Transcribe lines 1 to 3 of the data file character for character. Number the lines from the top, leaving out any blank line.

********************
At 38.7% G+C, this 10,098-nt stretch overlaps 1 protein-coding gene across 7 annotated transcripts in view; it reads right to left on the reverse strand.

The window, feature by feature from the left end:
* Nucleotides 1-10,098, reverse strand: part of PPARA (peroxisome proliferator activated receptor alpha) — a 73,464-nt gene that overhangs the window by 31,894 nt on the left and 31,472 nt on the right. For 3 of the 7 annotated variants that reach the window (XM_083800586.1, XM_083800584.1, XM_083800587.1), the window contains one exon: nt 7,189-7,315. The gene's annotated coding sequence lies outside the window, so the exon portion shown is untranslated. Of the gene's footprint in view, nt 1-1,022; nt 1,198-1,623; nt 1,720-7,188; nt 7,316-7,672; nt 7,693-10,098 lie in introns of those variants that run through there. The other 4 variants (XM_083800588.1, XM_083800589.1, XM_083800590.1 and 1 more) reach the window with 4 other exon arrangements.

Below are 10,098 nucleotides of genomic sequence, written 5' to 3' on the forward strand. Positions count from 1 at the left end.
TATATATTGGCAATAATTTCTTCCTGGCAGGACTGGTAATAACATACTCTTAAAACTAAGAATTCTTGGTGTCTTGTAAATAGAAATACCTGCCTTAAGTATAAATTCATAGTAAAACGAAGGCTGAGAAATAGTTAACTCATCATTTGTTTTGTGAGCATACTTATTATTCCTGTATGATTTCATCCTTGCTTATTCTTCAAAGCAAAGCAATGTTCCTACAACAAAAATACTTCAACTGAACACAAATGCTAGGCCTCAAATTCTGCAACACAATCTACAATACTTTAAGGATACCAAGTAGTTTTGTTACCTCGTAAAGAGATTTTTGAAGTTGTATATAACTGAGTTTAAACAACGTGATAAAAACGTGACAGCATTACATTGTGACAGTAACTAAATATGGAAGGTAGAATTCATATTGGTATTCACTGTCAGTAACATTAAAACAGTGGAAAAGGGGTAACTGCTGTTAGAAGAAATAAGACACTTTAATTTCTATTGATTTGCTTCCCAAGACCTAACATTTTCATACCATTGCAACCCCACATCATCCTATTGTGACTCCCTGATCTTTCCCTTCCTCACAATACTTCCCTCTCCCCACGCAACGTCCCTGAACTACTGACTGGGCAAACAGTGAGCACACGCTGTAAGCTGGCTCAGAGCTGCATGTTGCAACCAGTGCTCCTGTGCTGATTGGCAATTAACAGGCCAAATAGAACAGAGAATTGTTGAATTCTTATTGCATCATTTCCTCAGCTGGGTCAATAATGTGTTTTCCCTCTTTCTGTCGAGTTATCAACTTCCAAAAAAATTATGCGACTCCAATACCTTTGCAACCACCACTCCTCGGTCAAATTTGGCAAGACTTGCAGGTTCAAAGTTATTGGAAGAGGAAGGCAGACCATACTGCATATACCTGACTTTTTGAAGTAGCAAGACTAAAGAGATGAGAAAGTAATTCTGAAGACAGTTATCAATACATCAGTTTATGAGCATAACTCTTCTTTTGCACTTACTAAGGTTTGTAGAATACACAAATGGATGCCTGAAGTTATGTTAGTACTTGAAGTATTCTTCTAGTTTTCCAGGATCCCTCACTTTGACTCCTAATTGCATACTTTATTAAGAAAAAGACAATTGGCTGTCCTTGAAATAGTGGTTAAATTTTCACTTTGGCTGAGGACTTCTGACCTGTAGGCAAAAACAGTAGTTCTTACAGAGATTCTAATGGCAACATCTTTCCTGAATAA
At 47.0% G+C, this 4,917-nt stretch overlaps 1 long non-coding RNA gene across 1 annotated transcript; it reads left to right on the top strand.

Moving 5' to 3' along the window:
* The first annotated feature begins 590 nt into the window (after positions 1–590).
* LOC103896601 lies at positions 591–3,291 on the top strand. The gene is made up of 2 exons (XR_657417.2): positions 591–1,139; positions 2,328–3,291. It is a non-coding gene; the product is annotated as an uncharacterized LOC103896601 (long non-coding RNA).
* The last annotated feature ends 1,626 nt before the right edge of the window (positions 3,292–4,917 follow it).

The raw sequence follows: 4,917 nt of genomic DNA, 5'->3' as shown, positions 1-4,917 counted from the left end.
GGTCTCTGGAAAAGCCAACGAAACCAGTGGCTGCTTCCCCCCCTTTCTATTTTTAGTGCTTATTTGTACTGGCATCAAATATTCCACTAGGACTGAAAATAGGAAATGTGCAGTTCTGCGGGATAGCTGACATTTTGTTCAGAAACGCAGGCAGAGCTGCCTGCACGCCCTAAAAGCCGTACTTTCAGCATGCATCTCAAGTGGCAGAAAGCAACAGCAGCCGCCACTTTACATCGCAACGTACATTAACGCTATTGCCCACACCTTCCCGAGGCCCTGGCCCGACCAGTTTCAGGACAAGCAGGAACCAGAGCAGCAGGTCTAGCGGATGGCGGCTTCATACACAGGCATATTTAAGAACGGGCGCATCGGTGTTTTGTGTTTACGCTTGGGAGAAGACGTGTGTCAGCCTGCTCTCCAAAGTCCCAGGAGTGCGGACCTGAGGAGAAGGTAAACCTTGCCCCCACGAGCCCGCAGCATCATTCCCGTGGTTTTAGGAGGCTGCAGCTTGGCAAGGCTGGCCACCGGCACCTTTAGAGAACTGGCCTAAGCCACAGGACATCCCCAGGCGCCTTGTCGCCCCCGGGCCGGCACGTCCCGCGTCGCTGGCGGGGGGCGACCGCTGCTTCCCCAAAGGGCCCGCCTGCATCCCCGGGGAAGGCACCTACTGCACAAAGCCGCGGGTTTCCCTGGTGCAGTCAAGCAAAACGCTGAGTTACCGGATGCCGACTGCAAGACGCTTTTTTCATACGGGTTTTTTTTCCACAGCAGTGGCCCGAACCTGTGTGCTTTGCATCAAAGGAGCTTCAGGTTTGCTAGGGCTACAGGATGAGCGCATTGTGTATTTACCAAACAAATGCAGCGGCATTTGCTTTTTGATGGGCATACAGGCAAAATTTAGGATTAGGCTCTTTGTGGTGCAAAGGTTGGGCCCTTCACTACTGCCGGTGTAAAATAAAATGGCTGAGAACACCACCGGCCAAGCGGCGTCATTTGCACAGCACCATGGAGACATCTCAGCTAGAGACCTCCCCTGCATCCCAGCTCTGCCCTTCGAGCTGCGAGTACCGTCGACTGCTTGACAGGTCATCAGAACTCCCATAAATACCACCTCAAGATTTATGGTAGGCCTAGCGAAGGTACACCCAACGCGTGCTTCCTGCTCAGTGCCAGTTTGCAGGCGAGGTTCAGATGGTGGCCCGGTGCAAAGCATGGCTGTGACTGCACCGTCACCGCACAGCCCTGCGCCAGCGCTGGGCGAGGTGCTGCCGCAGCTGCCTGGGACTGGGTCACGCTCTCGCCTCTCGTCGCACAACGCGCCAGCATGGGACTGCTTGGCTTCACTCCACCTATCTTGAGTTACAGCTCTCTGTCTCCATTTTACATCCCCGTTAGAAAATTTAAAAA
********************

At 38.7% G+C, this 10,098-nt stretch overlaps 1 protein-coding gene across 7 annotated transcripts in view; it reads right to left on the reverse strand.

The window, feature by feature from the left end:
* Nucleotides 1-10,098, reverse strand: part of PPARA (peroxisome proliferator activated receptor alpha) — a 73,464-nt gene that overhangs the window by 31,894 nt on the left and 31,472 nt on the right. For 3 of the 7 annotated variants that reach the window (XM_083800586.1, XM_083800584.1, XM_083800587.1), the window contains one exon: nt 7,189-7,315. The gene's annotated coding sequence lies outside the window, so the exon portion shown is untranslated. Of the gene's footprint in view, nt 1-1,022; nt 1,198-1,623; nt 1,720-7,188; nt 7,316-7,672; nt 7,693-10,098 lie in introns of those variants that run through there. The other 4 variants (XM_083800588.1, XM_083800589.1, XM_083800590.1 and 1 more) reach the window with 4 other exon arrangements.